Berthe, Julie-Ann

Administrator, early childhood specialist and Inuit culture promoter born in Nunavik in the 1980s.

Julie-Ann Berthe was probably born in the 1980s into a family living in Kuujjuaq, Nunavik.

Julie-Ann Berthe can be credited with one literary contribution: a short story entitled «La légende des aurores boréales » and published in Sivunitsavut, the student magazine containing the writing of Inuit students who attend Cégep Marie-Victorin in Montréal. This story discusses the danger children may experience if they are outside late at night, defying the Northern Lights. Julie-Ann Berthe has specialized to work in the childcare environment and she is currently the Deputy Director of Childcare Services in Nunavik, a branch of the Kativik Regional Government. Kativik Regional Government was founded in 1978 to manage the funds allocated to Inuit communities by the James Bay and Northern Québec Agreement (1975). In this role, Julie-Ann Berthe administers grants for early childhood, manages the renovations of daycare buildings and also ensures the well-being of young children, with programs focusing on cognitive awakening and healthy eating (balanced diets). She worked with many other contributors for seven years, to create a bilingual cookbook (Inuktitut, English) for families. The ᓄᓇᕕᒻᒥ ᐃᓚᒌᓄᑦ ᓂᕐᓯᐅᑏᑦ. Nunavik Family Cookbook was published in 2014 by the Avataq Cultural Institute, the Kativik Regional Government and Laval University and was so popular in Nunavik that the decision of a reprint was taken in 2015.  As an employee of the Kativik Regional Government, Julie-Ann Berthe was also involved in "Living in Northern Québec". This project by Laval University’s School of Architecture aims to study the communities, living environments and governance in Nunavik and Nitassinan. Julie-Ann Berthe presented with others their thinking process on issues related to the development of Inuit early childhood education at Inuit Studies Conferences in 2016 and 2019. She was also supportive of the creation of a construction game for children developed by the University of Québec in Montréal’s School of Design, "Sanannguagait". "Sanannguagait" contains construction pieces inspired by Inuit syllabics and it has been in use in Nunavik daycares since 2018.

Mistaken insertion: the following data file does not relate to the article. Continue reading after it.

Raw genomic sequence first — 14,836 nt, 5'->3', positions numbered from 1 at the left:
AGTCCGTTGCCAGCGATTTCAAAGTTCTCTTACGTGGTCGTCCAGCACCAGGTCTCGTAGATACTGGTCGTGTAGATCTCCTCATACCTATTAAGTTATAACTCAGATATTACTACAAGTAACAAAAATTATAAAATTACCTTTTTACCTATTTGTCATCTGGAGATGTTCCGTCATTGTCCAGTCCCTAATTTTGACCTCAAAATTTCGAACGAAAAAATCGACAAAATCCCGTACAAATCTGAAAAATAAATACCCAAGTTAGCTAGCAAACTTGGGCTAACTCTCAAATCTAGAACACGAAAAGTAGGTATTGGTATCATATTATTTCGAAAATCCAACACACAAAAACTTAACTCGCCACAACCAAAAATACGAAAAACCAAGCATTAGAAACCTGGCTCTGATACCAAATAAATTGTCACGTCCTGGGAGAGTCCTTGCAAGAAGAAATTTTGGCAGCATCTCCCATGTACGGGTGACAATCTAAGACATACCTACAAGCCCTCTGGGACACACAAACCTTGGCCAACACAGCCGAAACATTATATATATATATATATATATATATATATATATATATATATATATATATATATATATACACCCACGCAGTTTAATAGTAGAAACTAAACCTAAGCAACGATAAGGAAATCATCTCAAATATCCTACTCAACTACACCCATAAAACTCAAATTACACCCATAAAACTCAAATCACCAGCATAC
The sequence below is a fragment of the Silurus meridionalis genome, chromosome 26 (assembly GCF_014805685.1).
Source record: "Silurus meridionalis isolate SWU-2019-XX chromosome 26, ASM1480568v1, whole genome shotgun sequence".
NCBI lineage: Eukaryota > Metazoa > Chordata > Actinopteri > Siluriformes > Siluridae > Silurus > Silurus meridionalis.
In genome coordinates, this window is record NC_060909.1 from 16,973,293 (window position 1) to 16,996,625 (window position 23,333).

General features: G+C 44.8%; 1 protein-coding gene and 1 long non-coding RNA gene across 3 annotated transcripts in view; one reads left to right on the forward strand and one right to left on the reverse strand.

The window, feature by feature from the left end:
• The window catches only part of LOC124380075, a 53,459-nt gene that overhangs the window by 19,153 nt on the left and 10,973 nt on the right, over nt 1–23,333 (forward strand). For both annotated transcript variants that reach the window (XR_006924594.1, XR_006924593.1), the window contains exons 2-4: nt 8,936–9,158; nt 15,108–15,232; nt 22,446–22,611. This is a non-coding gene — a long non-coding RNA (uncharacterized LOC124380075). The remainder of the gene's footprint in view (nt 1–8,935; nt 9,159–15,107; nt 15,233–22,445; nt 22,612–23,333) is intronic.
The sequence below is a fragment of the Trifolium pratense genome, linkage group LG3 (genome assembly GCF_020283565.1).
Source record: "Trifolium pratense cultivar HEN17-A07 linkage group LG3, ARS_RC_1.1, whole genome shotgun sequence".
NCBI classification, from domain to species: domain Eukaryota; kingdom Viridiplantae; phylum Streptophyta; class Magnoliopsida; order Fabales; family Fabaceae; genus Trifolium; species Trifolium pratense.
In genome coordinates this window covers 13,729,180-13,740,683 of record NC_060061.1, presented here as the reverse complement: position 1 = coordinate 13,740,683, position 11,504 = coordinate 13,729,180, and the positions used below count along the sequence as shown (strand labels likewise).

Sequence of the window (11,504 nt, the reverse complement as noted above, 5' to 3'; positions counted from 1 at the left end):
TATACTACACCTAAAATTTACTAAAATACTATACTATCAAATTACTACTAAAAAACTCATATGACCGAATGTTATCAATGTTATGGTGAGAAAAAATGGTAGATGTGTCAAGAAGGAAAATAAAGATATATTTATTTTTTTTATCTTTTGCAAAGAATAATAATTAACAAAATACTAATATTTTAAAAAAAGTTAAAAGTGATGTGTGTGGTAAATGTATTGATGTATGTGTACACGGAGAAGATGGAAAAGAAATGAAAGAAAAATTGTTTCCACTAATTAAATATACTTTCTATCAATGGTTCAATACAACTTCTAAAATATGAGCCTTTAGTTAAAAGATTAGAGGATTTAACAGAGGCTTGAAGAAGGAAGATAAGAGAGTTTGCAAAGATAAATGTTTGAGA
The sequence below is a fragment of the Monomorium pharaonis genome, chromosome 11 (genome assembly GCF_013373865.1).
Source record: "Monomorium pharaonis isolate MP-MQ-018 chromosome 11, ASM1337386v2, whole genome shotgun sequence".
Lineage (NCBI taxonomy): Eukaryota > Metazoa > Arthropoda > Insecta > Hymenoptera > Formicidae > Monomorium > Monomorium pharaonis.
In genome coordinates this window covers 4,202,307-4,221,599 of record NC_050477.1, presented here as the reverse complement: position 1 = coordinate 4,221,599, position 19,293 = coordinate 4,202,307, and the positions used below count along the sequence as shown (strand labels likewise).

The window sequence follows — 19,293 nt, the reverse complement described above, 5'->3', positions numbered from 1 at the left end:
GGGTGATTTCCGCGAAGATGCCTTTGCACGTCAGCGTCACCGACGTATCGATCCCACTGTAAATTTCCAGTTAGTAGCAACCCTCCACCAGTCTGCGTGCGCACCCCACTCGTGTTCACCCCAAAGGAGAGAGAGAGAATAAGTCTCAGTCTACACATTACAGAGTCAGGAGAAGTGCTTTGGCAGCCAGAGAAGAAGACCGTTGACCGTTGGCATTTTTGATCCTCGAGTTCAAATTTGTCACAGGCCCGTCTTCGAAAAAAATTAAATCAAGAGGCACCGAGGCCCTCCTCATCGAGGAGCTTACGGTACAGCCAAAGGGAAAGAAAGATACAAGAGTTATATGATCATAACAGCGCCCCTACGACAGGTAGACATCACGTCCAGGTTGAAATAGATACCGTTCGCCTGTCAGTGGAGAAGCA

In 2019, Julie-Ann Berthe was part of the first graduating class to complete a diploma in the Management of Childcare Centres from the Cégep de Saint-Félicien, located in Québec’s Saguenay-Lac-Saint-Jean region. Her home is in Kuujjuaq where she lives with her family.

This biography is based on the available written material during a collective research carried out during 2018-2021. It is possible that mistakes and facts need to be corrected. If you notice an error, or if you wish to correct something in an author's biography, please write to us at and we will be happy to do so. This is how we will be able to have more precise presentations, and to better promote Inuit culture.


(c) International Laboratory for Research on Images of the North, Winter and the Arctic, Université du Québec à Montréal, 2018-2021, Daniel Chartier and al.